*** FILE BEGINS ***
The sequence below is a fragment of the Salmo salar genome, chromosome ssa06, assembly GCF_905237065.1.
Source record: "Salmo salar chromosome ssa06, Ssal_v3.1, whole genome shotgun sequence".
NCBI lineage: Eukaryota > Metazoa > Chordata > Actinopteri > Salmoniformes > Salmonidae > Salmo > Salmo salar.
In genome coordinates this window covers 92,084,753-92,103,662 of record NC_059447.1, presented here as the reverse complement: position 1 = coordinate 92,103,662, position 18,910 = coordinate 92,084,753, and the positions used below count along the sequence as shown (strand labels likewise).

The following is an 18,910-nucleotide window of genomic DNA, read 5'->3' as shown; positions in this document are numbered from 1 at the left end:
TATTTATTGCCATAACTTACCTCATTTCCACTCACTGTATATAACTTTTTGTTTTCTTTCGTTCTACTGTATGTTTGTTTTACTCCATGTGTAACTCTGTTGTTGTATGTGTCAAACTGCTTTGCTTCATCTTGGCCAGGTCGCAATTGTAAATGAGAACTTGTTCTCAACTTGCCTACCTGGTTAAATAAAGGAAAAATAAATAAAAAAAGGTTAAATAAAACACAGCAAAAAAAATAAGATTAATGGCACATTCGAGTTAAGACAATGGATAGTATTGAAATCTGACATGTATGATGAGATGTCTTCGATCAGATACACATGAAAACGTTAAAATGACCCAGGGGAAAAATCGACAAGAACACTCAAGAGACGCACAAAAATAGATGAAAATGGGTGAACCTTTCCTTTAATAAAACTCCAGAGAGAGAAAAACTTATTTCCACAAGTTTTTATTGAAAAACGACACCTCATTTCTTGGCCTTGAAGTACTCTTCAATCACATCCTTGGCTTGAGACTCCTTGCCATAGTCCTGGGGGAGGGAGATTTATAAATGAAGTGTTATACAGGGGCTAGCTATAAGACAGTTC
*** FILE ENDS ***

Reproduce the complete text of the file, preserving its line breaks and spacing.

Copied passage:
The sequence below is a fragment of the Salmo salar genome, chromosome ssa06, assembly GCF_905237065.1.
Source record: "Salmo salar chromosome ssa06, Ssal_v3.1, whole genome shotgun sequence".
NCBI lineage: Eukaryota > Metazoa > Chordata > Actinopteri > Salmoniformes > Salmonidae > Salmo > Salmo salar.
In genome coordinates this window covers 92,084,753-92,103,662 of record NC_059447.1, presented here as the reverse complement: position 1 = coordinate 92,103,662, position 18,910 = coordinate 92,084,753, and the positions used below count along the sequence as shown (strand labels likewise).

The following is an 18,910-nucleotide window of genomic DNA, read 5'->3' as shown; positions in this document are numbered from 1 at the left end:
TATTTATTGCCATAACTTACCTCATTTCCACTCACTGTATATAACTTTTTGTTTTCTTTCGTTCTACTGTATGTTTGTTTTACTCCATGTGTAACTCTGTTGTTGTATGTGTCAAACTGCTTTGCTTCATCTTGGCCAGGTCGCAATTGTAAATGAGAACTTGTTCTCAACTTGCCTACCTGGTTAAATAAAGGAAAAATAAATAAAAAAAGGTTAAATAAAACACAGCAAAAAAAATAAGATTAATGGCACATTCGAGTTAAGACAATGGATAGTATTGAAATCTGACATGTATGATGAGATGTCTTCGATCAGATACACATGAAAACGTTAAAATGACCCAGGGGAAAAATCGACAAGAACACTCAAGAGACGCACAAAAATAGATGAAAATGGGTGAACCTTTCCTTTAATAAAACTCCAGAGAGAGAAAAACTTATTTCCACAAGTTTTTATTGAAAAACGACACCTCATTTCTTGGCCTTGAAGTACTCTTCAATCACATCCTTGGCTTGAGACTCCTTGCCATAGTCCTGGGGGAGGGAGATTTATAAATGAAGTGTTATACAGGGGCTAGCTATAAGACAGTTC